Tuesday, 23 November 2010



THE Common Interest Group Malaysia (CigMA), an ad hoc apolitical NGO working across the political divide, has described last Friday’s RM3.07 billion Sabah budget as ‘creative accounting’ put together by amateurs in the state civil service.

If deficit with water bills is added excluding the bond factor, Sabah will suffer a deficit in revenue of over 40% next year, according to CigMA. The state government itself expects revenue to be RM2.75 billion next year with the deficit at 11.67% (RM 320 million) while the latest Auditor-General’s report gives Sabah a good rating for financial management.

It’s not known whether the state budget takes into account the water bills and the deficit with water bills cited by the NGO.

“It’s surprising that the civil service did not engage professionals for the job,” CigMA chair Jeffrey Kitingan told a press conference here yesterday. “Anyone can see through the budget and pick holes in it.”

Jeffrey, for the first time in many years, had attended the state assembly sitting on the budget last Friday.

He wanted to share his NGO’s main concerns on the state’s “frightening” budget with stakeholders. Jeffrey is also the outgoing vice-president of PKR and is currently on two months leave until Dec 16.

Elaborating on his charge of “creative accounting”, Jeffrey stressed that the Sabah budget is a bundle of contradictions when it comes to the salient figures or related matters and issues.

For starters, he wants the state government to explain how the per capita income in the state will reach RM27,950 next year from this year’s supposedly RM26,355 “when the World Bank says that 40% of Malaysia’s poor reside in Sabah”.

Two bond issues

If the figures are accurate, the public has the right to an explanation on the distribution of this wealth, he points out. “When there is no explanation, the rakyat (the people) will speculate.”

Interestingly, CigMA has discovered that the state government oversaw not one but two bond issues in mid-2009, that is, RM500 million by the Sabah Development Bank (SDB) and another for RM544 million by the state ministry of finance.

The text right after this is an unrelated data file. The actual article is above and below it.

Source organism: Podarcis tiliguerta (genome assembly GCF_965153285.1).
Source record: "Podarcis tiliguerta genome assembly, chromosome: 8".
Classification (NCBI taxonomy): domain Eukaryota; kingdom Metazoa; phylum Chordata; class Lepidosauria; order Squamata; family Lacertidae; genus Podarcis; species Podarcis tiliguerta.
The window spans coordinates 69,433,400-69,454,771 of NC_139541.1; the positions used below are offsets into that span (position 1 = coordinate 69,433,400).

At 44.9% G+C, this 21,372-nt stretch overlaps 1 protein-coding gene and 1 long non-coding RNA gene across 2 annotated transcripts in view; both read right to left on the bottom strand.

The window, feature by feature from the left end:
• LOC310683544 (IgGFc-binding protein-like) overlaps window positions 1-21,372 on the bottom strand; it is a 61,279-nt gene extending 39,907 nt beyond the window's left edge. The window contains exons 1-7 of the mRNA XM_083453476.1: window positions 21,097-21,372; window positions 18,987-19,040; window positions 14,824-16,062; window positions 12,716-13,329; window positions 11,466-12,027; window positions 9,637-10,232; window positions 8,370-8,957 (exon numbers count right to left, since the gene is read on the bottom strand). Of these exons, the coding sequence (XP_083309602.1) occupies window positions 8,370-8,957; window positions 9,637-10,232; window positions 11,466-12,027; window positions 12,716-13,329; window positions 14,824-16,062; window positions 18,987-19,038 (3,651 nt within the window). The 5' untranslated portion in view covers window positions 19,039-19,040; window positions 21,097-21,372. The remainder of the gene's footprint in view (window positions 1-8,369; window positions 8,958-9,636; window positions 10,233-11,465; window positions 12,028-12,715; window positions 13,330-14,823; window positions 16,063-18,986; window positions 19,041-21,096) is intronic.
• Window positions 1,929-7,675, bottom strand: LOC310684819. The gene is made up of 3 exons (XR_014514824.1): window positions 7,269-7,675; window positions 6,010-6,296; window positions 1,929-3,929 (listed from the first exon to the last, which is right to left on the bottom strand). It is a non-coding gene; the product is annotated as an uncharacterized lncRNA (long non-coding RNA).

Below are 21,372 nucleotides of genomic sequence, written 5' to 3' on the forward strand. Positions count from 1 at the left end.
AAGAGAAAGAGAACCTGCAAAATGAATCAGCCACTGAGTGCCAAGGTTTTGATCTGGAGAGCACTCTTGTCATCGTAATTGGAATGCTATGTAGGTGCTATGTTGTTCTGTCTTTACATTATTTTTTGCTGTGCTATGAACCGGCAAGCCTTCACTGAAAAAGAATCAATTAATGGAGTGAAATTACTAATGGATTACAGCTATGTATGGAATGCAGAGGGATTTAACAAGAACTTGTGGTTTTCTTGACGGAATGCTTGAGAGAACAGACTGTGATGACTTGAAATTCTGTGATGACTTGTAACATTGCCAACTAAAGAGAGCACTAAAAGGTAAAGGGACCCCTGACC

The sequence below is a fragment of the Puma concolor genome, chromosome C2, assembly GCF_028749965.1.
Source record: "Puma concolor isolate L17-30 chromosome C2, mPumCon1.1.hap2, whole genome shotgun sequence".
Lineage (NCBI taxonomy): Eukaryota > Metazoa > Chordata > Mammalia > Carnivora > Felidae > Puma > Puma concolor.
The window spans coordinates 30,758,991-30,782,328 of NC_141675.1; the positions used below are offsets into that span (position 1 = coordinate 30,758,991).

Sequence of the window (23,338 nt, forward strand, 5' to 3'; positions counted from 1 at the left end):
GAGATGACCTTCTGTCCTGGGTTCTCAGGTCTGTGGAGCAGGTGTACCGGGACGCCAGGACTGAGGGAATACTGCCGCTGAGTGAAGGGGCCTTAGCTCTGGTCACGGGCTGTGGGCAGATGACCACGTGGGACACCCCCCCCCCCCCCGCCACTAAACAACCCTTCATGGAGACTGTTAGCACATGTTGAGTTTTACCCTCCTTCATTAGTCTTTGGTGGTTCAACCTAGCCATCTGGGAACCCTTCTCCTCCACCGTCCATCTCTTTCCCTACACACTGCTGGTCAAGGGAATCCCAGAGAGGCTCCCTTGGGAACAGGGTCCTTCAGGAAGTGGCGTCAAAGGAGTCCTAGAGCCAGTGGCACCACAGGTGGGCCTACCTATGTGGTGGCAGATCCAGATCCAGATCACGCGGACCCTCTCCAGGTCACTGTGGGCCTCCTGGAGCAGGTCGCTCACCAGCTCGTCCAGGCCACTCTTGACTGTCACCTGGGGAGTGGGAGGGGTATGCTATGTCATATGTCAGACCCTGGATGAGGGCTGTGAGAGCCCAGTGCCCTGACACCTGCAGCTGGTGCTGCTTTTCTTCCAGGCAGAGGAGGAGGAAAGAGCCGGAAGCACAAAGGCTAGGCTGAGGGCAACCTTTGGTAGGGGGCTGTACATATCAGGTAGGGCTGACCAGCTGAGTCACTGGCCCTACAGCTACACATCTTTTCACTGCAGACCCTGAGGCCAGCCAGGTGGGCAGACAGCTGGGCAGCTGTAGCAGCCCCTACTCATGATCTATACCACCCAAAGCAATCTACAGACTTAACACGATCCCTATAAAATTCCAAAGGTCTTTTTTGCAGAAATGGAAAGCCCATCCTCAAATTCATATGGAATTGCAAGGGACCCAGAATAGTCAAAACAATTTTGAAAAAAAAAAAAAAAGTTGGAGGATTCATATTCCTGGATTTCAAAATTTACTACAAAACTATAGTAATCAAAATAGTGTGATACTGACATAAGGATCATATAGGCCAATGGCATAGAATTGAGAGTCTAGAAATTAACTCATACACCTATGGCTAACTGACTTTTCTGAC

“It’s the SDB bond issue that the media talks about all the time, with the state government responding that it has nothing to do with it and that it’s purely undertaken by a company,” said Jeffrey. “Now, we discover from the state budget that there was actually another bond issue around the same time totalling RM544 million. So, we are talking about two bond issues last year and not one.”

He does not think that the second bond issue had the approval of the state assembly as required by the state constitution. An unnamed CigMA accountant, who was also present, said that if the question of guarantee arises, the federal government is not involved either in the bond issue.

CigMA wonders why the RM544 million, being a loan and therefore a liability, has been shown in the 2010 state budget as revenue–not expenditure–and in the process apparently showing a false ‘reduction in the state deficit expenditure’.

Jeffrey suspects that the state assemblypersons ‘are ignorant and not even aware of this deception’. The whole state assembly, he said, should be held equally responsible for supporting this ‘deception’ because it approved the state budget without much debate.

“Why does the state government need RM544 million for no apparent purpose when the state ministry of finance claims that Sabah has reserves of RM2 billion?” asked Jeffrey. “The only plausible answer is that the RM2 billion is fixed asset–not liquid or cash–and therefore the bond was used as cash reserve for paying emoluments (wages) which needs eight months reserves.”